Article: Emblems of the 24 Jinas

Contributed by Jasmine Kelly

The 24 Jinas that appear in each cycle of time are always represented in a very stylised way in artwork. Therefore pictures and statues of individual Jinas are very hard to identify because they appear identical.

Each Jina has an emblem that is frequently included in pictures or sculptures so he can be recognised. This is referred to by the Sanskrit word lāñchana. This convention does not seem to have been known in early Jainism, so perhaps it was influenced by the Hindu environment, where each god has an identifying vehicle or emblem.

Identifying Jinas

This manuscript painting shows a Jina in the lotus position of meditation. His jewels, the parasol and pedestal show he is a spiritual king. His dark skin indicates he may be Nemi, the 22nd Jina.

Image of a Jina
Image by British Library © CC0 1.0 (Creative Commons Public Domain)

In works of art Jinas are usually very hard to tell apart because they are depicted in a very idealised style. Thus the individual emblems are crucial to identifying a Jina.

Even so, one Jina is easy to recognise. The 23rd Jina, Pārsvanātha or Lord Pārsva, is usually depicted wearing a snake-hood. The number of snake-hoods he wears varies between seven and nine, although seven is the most common number.

There are also specific identifying signs for the first Jina, Ṛṣabhanātha or Lord Ṛṣabha, and the seventh one, Supārśvanātha or Lord Supārśva. Ṛṣabha has long locks of hair falling on his shoulders while Supārśva has snake-hoods above the head, smaller than those of Pārsva.

Mallinātha or Lord Malli, the 19th Jina, is problematic, because she is considered to be a woman in the Śvetāmbara tradition.

In addition, sometimes a Jina’s body is painted in his individual colour, which can help in identifying him. Some variations are due to the fact that the Indian word nīla refers to 'dark', which can mean dark blue or black, or sometimes even green.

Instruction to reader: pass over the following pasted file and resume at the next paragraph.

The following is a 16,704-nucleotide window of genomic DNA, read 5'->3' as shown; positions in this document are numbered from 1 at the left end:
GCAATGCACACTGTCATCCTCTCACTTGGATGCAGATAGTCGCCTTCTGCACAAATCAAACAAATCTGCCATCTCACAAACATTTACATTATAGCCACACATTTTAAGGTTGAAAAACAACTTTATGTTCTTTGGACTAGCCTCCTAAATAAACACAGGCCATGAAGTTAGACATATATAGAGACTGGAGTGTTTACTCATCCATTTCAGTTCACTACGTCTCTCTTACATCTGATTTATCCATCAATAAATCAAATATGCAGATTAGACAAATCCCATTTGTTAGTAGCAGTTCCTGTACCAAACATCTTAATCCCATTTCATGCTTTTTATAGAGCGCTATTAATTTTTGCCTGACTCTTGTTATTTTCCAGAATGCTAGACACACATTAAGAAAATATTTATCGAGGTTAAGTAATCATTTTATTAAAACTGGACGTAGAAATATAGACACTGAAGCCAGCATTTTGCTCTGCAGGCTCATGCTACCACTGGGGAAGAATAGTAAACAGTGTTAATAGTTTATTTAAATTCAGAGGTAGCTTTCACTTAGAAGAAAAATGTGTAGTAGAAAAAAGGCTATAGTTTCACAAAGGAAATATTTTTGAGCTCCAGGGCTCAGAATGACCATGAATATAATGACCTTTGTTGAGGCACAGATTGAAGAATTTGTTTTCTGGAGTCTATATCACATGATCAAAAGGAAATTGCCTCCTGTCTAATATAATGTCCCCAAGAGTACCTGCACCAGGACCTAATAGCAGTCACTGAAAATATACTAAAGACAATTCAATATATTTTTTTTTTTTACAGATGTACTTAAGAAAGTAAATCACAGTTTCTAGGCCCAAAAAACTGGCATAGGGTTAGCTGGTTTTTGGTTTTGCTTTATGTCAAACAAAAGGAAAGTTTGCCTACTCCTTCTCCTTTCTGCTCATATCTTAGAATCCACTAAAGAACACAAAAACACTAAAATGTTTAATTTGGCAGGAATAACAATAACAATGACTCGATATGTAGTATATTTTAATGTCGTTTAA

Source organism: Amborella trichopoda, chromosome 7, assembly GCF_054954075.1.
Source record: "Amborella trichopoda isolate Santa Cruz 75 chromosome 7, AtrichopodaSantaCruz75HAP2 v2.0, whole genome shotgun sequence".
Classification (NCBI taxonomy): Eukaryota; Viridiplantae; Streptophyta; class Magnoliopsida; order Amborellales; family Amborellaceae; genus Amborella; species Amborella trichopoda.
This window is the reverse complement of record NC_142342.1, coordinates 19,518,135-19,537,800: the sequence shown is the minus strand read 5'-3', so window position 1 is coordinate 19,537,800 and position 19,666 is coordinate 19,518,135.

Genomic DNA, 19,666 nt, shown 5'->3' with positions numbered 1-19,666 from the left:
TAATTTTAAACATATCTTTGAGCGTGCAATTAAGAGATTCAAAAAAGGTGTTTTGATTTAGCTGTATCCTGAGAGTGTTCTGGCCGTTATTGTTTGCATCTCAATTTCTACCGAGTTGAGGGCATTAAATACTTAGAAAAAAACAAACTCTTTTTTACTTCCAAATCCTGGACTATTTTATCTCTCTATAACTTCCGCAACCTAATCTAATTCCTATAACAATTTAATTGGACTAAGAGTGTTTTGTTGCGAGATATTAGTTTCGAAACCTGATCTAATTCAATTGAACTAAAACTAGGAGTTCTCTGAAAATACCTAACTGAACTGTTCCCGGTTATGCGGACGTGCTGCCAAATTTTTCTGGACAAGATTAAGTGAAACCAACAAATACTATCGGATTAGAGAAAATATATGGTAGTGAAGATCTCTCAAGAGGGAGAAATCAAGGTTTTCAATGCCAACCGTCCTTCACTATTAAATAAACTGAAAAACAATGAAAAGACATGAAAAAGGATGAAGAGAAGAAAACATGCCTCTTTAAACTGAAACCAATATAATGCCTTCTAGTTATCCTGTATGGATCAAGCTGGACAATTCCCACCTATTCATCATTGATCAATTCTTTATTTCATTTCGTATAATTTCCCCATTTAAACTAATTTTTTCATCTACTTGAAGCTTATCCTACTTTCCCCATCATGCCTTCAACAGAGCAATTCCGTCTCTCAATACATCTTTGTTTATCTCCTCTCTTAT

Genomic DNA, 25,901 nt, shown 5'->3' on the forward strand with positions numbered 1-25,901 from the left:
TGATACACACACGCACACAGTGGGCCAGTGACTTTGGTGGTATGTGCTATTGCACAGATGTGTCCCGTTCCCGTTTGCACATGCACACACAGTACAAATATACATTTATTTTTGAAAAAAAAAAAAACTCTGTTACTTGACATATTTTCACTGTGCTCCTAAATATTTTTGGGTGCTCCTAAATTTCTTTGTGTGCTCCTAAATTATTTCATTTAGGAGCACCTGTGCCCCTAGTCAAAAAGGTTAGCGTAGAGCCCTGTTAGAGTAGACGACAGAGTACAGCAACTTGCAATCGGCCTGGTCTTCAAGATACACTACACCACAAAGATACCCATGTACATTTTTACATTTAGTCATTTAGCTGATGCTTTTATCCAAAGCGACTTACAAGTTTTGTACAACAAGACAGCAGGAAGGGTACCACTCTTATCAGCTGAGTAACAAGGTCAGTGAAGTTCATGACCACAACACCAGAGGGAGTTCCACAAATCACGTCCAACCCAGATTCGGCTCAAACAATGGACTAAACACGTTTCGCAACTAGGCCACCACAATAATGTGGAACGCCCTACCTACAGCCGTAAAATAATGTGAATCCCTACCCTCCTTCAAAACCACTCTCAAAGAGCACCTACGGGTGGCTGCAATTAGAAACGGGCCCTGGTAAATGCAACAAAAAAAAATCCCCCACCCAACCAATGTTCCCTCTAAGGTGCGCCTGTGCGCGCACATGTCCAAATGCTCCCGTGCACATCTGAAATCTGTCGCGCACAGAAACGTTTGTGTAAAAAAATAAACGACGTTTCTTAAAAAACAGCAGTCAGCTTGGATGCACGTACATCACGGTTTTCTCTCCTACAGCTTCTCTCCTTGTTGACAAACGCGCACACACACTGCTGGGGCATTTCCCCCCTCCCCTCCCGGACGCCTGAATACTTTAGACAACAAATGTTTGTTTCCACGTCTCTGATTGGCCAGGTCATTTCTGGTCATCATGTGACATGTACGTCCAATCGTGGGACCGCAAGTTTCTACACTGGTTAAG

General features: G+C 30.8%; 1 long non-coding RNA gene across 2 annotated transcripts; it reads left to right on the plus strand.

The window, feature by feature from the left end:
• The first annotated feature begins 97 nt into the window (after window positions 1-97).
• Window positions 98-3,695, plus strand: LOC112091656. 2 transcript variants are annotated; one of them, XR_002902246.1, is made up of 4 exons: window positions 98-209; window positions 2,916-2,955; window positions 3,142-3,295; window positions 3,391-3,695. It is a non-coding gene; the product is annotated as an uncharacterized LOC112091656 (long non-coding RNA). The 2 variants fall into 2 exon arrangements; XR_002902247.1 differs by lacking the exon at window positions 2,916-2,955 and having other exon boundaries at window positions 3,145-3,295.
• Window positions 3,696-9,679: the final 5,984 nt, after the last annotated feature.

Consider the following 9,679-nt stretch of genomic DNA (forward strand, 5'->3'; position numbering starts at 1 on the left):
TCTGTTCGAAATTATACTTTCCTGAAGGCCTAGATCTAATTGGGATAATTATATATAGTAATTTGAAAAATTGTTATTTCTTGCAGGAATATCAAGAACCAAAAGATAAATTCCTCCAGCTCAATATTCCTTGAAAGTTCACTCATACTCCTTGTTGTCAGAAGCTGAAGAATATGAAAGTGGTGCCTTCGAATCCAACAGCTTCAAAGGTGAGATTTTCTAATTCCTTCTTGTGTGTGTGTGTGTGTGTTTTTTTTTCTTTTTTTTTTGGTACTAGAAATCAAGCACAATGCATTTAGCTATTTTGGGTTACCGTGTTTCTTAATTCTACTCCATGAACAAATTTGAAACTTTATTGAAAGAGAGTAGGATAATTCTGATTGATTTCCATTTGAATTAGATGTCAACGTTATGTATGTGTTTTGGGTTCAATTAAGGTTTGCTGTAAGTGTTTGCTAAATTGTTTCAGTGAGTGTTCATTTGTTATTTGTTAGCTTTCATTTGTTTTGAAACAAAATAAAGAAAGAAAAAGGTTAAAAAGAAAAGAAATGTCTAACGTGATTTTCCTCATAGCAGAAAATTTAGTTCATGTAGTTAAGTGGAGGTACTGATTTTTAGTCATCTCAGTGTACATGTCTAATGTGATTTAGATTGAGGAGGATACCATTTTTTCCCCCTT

Typical representations of Jinas

The Digambara emblem of the 11th Jina, the rhinoceros is found at the foot of the image of Lord Śreyāṃsa in Sarnath. Each Jina has an emblem – lāñchana – identifying him in art, which is usually found on the pedestal on which he stands or sits.

Emblem of Śreyāṃsa
Image by Nalini Balbir © Nalini Balbir

A Jina is always shown in meditation in one of two positions. He commonly stands in the kāyotsarga posture of 'rejection of the body', which indicates that he is so deep in meditation he is indifferent to his surroundings. The other main meditation pose in which Jinas are shown is the lotus position.

A Jina in art may also have a kind of tilaka on his forehead and an endless knot on his chest.

Among the Śvetāmbaras, the Jina is thought of as a spiritual king and is often depicted with ornaments and pictured seated on a throne. Otherwise he wears only a loincloth or perhaps the simple white robe of a monk.

In the Digambara Jain tradition, the Jinas are always represented entirely naked and without any ornamentation.

There are also small differences in the emblem of a Jina between the two sects. The emblem of an individual Jina can usually be seen on the cloth on which he sits, on the foot of his throne or in a corner of the pedestal on which he stands. It is commonly quite small.

Colours and emblems of the 24 Jinas in Śvetāmbara and Digambara sects

Jina

Colour

Śvetāmbara emblem

Digambara emblem

1

Ṛṣabha

gold

bull

bull

2

Ajita

gold

elephant

elephant

3

Saṃbhava

gold

horse

horse

4

Abhinandana

gold

monkey

monkey

5

Sumati

gold

crane – krauñca-bird

crane – krauñca- or koka-bird

6

Padmaprabha

red

red lotus

red lotus

7

Supārśva

gold or emerald

svastika

labyrinth – nandyāvarta – or svastika

8

Candraprabha

white

crescent moon

crescent moon

9

Puṣpadanta

white

crocodile – makara

crocodile or crab

10

Śītala

gold

endless knot – śrīvatsa

endless knot or wishing-tree – kalpavṛkṣa

11

Śreyāṃsa

gold

rhinoceros

rhinoceros

12

Vāsupūjya

red

buffalo

buffalo

13

Vimala

gold

boar

boar

14

Ananta

gold

falcon

bear

15

Dharma

gold

thunderbolt – vajra

thunderbolt – vajra

16

Śānti

gold

deer

deer

17

Kunthu

gold

goat

goat

18

Ara

gold

labyrinth – nandyāvarta

fish, flower

19

Malli

blue

water pot – kalaśa

water pot – kalaśa

20

Munisuvrata

black

tortoise

tortoise

21

Nami

black, yellow or emerald

blue lotus

blue lotus

22

Nemi

blue or black

conch

conch

23

Pārśva

green

snake – cobra

snake – cobra

24

Mahāvīra

yellow

lion

lion

Adapted from the table ‘Tirthankaras’ Cognizances’ on page 247, Appendix of Historical Dictionary of Jainism. Kristi L. Wiley. The Scarecrow Press, Inc.. Lanham, Maryland. 2004.

In art the emblems do not appear before the 5th century CE. In texts the full lists are even later, showing that there might have been a considerable gap between this concept’s starting to appear and the time it was codified. The standard list of the Śvetāmbaras is found in the Abhidhānacintāmaṇi, a dictionary of synonyms written by Hemacandra in the 12th century. The Digambaras often refer to the list in the Tiloyapannatti, one of their treatises on the Jain universe written in Prakrit. They give the fairly early date of the 6th century to this work, but this is a matter of controversy.

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